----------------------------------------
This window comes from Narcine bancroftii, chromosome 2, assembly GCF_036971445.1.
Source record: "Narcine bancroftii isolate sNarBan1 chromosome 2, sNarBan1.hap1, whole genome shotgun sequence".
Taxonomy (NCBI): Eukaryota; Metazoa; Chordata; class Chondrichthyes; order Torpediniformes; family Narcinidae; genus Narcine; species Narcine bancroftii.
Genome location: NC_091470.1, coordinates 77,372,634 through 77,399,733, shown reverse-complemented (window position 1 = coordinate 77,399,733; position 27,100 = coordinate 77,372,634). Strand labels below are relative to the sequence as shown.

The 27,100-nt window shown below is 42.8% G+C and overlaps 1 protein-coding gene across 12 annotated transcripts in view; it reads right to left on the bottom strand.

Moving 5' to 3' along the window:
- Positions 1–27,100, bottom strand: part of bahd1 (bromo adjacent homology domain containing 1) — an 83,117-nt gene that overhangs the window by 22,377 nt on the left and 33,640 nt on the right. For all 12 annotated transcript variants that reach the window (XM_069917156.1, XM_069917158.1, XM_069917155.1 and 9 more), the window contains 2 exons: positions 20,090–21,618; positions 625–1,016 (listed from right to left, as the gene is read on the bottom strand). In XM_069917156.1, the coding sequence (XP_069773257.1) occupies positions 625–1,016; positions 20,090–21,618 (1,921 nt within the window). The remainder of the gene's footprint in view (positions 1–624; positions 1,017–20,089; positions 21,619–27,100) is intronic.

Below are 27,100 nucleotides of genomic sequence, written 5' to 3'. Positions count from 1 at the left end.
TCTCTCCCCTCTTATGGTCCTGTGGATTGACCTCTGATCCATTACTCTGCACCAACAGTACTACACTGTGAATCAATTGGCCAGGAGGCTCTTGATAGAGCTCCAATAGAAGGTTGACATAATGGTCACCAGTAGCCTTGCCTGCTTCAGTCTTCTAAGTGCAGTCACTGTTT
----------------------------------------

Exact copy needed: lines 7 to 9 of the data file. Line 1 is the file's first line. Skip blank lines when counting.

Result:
- Positions 1–27,100, bottom strand: part of bahd1 (bromo adjacent homology domain containing 1) — an 83,117-nt gene that overhangs the window by 22,377 nt on the left and 33,640 nt on the right. For all 12 annotated transcript variants that reach the window (XM_069917156.1, XM_069917158.1, XM_069917155.1 and 9 more), the window contains 2 exons: positions 20,090–21,618; positions 625–1,016 (listed from right to left, as the gene is read on the bottom strand). In XM_069917156.1, the coding sequence (XP_069773257.1) occupies positions 625–1,016; positions 20,090–21,618 (1,921 nt within the window). The remainder of the gene's footprint in view (positions 1–624; positions 1,017–20,089; positions 21,619–27,100) is intronic.

Below are 27,100 nucleotides of genomic sequence, written 5' to 3'. Positions count from 1 at the left end.
TCTCTCCCCTCTTATGGTCCTGTGGATTGACCTCTGATCCATTACTCTGCACCAACAGTACTACACTGTGAATCAATTGGCCAGGAGGCTCTTGATAGAGCTCCAATAGAAGGTTGACATAATGGTCACCAGTAGCCTTGCCTGCTTCAGTCTTCTAAGTGCAGTCACTGTTT